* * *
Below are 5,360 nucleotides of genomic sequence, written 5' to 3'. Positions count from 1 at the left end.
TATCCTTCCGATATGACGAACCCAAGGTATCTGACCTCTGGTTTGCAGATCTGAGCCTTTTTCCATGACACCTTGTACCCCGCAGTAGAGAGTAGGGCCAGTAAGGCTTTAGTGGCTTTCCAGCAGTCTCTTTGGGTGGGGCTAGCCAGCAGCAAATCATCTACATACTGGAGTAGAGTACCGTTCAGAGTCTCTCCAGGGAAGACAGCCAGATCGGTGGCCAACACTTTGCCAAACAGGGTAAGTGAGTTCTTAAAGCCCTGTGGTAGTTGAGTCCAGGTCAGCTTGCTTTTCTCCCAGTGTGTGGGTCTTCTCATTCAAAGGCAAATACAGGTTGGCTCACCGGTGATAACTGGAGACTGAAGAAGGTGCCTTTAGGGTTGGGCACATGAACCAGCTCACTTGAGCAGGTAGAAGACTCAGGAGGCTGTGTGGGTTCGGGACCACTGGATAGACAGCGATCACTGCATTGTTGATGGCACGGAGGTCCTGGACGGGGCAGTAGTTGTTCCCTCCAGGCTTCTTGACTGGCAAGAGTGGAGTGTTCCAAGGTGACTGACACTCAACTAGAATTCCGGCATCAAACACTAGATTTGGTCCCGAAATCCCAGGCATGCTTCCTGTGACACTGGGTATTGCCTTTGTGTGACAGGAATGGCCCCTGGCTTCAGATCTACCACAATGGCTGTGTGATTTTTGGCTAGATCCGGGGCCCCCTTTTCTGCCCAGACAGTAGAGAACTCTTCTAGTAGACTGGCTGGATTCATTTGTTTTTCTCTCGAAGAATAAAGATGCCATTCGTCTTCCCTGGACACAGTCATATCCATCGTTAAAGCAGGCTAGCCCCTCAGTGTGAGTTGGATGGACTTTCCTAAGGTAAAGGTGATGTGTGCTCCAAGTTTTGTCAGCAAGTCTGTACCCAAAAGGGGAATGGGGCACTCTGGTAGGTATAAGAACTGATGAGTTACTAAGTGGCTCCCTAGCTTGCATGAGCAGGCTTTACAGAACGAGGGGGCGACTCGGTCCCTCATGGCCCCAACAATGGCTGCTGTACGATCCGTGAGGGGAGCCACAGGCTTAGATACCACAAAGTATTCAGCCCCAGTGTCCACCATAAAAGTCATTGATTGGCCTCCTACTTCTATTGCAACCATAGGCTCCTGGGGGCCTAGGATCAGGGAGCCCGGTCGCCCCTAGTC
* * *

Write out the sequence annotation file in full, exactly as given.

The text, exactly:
Below are 5,360 nucleotides of genomic sequence, written 5' to 3'. Positions count from 1 at the left end.
TATCCTTCCGATATGACGAACCCAAGGTATCTGACCTCTGGTTTGCAGATCTGAGCCTTTTTCCATGACACCTTGTACCCCGCAGTAGAGAGTAGGGCCAGTAAGGCTTTAGTGGCTTTCCAGCAGTCTCTTTGGGTGGGGCTAGCCAGCAGCAAATCATCTACATACTGGAGTAGAGTACCGTTCAGAGTCTCTCCAGGGAAGACAGCCAGATCGGTGGCCAACACTTTGCCAAACAGGGTAAGTGAGTTCTTAAAGCCCTGTGGTAGTTGAGTCCAGGTCAGCTTGCTTTTCTCCCAGTGTGTGGGTCTTCTCATTCAAAGGCAAATACAGGTTGGCTCACCGGTGATAACTGGAGACTGAAGAAGGTGCCTTTAGGGTTGGGCACATGAACCAGCTCACTTGAGCAGGTAGAAGACTCAGGAGGCTGTGTGGGTTCGGGACCACTGGATAGACAGCGATCACTGCATTGTTGATGGCACGGAGGTCCTGGACGGGGCAGTAGTTGTTCCCTCCAGGCTTCTTGACTGGCAAGAGTGGAGTGTTCCAAGGTGACTGACACTCAACTAGAATTCCGGCATCAAACACTAGATTTGGTCCCGAAATCCCAGGCATGCTTCCTGTGACACTGGGTATTGCCTTTGTGTGACAGGAATGGCCCCTGGCTTCAGATCTACCACAATGGCTGTGTGATTTTTGGCTAGATCCGGGGCCCCCTTTTCTGCCCAGACAGTAGAGAACTCTTCTAGTAGACTGGCTGGATTCATTTGTTTTTCTCTCGAAGAATAAAGATGCCATTCGTCTTCCCTGGACACAGTCATATCCATCGTTAAAGCAGGCTAGCCCCTCAGTGTGAGTTGGATGGACTTTCCTAAGGTAAAGGTGATGTGTGCTCCAAGTTTTGTCAGCAAGTCTGTACCCAAAAGGGGAATGGGGCACTCTGGTAGGTATAAGAACTGATGAGTTACTAAGTGGCTCCCTAGCTTGCATGAGCAGGCTTTACAGAACGAGGGGGCGACTCGGTCCCTCATGGCCCCAACAATGGCTGCTGTACGATCCGTGAGGGGAGCCACAGGCTTAGATACCACAAAGTATTCAGCCCCAGTGTCCACCATAAAAGTCATTGATTGGCCTCCTACTTCTATTGCAACCATAGGCTCCTGGGGGCCTAGGATCAGGGAGCCCGGTCGCCCCTAGTC